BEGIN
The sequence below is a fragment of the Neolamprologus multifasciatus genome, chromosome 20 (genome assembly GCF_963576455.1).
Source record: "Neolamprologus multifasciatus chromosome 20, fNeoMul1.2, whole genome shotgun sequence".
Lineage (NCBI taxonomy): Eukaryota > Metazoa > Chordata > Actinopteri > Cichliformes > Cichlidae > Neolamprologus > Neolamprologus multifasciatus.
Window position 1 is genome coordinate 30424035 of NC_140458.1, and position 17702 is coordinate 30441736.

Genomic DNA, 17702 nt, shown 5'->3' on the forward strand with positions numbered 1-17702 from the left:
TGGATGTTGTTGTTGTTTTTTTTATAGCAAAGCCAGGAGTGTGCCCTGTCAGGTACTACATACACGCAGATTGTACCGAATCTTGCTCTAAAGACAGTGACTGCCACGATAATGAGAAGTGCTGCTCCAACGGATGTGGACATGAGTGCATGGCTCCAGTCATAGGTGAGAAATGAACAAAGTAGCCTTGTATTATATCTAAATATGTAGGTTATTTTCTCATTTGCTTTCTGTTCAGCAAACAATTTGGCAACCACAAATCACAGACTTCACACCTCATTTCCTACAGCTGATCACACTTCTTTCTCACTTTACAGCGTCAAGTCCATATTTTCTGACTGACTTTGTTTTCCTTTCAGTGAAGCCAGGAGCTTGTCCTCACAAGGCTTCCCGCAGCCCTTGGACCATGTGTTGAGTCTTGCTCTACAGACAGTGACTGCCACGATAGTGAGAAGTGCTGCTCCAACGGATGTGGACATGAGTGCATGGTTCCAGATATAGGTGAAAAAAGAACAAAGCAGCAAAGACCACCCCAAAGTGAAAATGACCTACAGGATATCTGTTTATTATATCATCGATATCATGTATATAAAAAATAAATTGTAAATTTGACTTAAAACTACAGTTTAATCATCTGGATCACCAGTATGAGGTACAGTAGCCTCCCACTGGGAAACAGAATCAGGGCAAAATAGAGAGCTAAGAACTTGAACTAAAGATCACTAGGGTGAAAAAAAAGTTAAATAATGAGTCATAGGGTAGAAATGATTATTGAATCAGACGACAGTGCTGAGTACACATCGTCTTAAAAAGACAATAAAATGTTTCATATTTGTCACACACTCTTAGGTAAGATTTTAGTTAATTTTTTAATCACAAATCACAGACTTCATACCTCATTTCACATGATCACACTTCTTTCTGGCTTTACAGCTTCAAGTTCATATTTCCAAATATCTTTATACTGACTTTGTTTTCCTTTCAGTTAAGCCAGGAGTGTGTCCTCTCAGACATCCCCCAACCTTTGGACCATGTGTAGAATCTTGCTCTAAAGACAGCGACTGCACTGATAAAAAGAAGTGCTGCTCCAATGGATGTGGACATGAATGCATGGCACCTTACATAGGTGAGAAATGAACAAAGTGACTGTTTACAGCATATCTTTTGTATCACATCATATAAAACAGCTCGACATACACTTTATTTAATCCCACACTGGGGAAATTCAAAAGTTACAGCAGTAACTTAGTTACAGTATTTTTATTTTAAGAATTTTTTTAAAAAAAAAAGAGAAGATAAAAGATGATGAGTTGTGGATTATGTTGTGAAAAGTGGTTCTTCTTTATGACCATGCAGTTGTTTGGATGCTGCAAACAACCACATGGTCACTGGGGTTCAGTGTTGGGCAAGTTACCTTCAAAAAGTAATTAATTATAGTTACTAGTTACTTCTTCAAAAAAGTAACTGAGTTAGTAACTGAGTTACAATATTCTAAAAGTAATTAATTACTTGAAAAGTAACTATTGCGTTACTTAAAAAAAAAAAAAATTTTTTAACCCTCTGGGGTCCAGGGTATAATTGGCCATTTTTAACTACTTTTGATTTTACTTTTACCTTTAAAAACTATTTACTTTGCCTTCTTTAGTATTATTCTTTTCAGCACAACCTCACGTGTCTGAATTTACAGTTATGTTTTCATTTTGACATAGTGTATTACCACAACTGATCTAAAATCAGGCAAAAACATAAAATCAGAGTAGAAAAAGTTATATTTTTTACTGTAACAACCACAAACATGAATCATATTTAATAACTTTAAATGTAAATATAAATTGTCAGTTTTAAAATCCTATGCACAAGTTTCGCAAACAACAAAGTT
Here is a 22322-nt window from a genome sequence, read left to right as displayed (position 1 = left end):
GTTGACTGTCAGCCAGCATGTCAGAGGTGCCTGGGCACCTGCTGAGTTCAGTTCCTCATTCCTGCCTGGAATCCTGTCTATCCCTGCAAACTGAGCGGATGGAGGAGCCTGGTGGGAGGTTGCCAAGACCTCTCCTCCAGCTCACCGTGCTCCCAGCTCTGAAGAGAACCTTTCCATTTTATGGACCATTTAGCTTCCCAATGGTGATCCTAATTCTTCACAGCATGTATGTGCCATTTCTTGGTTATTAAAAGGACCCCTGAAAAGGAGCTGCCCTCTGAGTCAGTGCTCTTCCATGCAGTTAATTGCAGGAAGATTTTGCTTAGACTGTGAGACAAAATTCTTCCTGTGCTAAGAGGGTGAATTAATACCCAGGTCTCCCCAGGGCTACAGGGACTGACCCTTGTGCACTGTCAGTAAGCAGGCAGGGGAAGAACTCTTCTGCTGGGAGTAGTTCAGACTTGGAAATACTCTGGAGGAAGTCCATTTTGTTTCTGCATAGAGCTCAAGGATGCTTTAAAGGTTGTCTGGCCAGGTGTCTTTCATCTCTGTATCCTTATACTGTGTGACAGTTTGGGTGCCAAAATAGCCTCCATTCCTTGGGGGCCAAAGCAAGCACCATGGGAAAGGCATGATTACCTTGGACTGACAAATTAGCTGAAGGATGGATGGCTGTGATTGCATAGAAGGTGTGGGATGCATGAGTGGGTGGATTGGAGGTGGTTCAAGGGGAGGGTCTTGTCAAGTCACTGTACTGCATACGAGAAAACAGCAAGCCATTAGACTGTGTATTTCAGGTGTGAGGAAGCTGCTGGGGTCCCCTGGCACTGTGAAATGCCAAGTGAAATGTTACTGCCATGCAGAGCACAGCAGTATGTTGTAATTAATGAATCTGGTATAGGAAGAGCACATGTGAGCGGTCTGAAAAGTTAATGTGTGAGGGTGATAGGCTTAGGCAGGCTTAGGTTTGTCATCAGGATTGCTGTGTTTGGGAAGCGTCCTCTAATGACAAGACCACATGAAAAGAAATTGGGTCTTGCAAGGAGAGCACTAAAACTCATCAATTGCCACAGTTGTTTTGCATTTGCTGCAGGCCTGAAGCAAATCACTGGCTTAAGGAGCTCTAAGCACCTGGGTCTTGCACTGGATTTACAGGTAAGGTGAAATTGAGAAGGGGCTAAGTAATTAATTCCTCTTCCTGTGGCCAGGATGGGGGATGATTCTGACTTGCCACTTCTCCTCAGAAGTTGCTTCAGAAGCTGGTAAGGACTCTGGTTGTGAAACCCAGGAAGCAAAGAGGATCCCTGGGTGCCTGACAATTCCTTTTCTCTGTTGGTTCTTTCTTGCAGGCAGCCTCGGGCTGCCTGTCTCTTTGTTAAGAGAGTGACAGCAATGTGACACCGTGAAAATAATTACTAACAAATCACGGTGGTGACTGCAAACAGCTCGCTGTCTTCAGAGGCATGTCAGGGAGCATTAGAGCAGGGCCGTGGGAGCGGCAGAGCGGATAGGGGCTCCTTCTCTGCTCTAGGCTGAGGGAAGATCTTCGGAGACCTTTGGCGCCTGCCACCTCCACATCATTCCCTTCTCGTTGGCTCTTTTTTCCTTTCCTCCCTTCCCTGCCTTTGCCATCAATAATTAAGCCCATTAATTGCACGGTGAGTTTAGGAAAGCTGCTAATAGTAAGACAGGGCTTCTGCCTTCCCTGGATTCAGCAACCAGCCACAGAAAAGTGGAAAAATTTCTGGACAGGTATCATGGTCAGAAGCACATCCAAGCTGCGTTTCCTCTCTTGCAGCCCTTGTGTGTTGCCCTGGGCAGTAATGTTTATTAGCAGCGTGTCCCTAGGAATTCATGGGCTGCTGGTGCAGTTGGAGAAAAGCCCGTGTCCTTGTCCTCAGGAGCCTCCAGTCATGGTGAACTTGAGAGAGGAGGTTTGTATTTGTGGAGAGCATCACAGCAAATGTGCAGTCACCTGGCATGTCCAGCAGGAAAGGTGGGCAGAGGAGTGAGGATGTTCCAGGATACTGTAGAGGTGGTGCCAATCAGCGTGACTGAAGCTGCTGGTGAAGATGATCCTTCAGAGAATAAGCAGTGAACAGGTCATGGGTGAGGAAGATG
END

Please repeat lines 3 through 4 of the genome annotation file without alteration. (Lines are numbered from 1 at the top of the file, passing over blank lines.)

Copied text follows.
Lineage (NCBI taxonomy): Eukaryota > Metazoa > Chordata > Actinopteri > Cichliformes > Cichlidae > Neolamprologus > Neolamprologus multifasciatus.
Window position 1 is genome coordinate 30424035 of NC_140458.1, and position 17702 is coordinate 30441736.